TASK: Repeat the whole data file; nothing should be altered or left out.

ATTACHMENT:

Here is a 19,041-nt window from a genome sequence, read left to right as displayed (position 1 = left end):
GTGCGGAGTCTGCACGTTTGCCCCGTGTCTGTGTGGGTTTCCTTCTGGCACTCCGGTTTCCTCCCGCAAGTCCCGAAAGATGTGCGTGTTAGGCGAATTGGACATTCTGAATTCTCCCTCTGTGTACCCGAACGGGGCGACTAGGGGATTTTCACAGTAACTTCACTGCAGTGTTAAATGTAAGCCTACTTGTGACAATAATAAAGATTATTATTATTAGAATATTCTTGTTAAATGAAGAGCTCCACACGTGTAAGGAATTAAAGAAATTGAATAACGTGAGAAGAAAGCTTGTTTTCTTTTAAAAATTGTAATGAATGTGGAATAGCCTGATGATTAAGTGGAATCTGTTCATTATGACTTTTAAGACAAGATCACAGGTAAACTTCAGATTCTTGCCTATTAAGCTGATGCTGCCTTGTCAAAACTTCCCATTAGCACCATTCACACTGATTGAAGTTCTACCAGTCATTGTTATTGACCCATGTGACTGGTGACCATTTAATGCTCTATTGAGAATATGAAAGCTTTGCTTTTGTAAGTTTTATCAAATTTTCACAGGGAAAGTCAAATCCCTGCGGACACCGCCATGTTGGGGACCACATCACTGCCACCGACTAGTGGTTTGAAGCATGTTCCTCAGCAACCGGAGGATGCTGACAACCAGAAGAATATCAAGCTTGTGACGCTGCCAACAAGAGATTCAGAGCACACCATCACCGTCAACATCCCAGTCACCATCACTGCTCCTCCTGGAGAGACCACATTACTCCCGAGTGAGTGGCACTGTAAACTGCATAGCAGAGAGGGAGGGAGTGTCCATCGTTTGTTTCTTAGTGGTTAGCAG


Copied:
Here is a 19,041-nt window from a genome sequence, read left to right as displayed (position 1 = left end):
GTGCGGAGTCTGCACGTTTGCCCCGTGTCTGTGTGGGTTTCCTTCTGGCACTCCGGTTTCCTCCCGCAAGTCCCGAAAGATGTGCGTGTTAGGCGAATTGGACATTCTGAATTCTCCCTCTGTGTACCCGAACGGGGCGACTAGGGGATTTTCACAGTAACTTCACTGCAGTGTTAAATGTAAGCCTACTTGTGACAATAATAAAGATTATTATTATTAGAATATTCTTGTTAAATGAAGAGCTCCACACGTGTAAGGAATTAAAGAAATTGAATAACGTGAGAAGAAAGCTTGTTTTCTTTTAAAAATTGTAATGAATGTGGAATAGCCTGATGATTAAGTGGAATCTGTTCATTATGACTTTTAAGACAAGATCACAGGTAAACTTCAGATTCTTGCCTATTAAGCTGATGCTGCCTTGTCAAAACTTCCCATTAGCACCATTCACACTGATTGAAGTTCTACCAGTCATTGTTATTGACCCATGTGACTGGTGACCATTTAATGCTCTATTGAGAATATGAAAGCTTTGCTTTTGTAAGTTTTATCAAATTTTCACAGGGAAAGTCAAATCCCTGCGGACACCGCCATGTTGGGGACCACATCACTGCCACCGACTAGTGGTTTGAAGCATGTTCCTCAGCAACCGGAGGATGCTGACAACCAGAAGAATATCAAGCTTGTGACGCTGCCAACAAGAGATTCAGAGCACACCATCACCGTCAACATCCCAGTCACCATCACTGCTCCTCCTGGAGAGACCACATTACTCCCGAGTGAGTGGCACTGTAAACTGCATAGCAGAGAGGGAGGGAGTGTCCATCGTTTGTTTCTTAGTGGTTAGCAG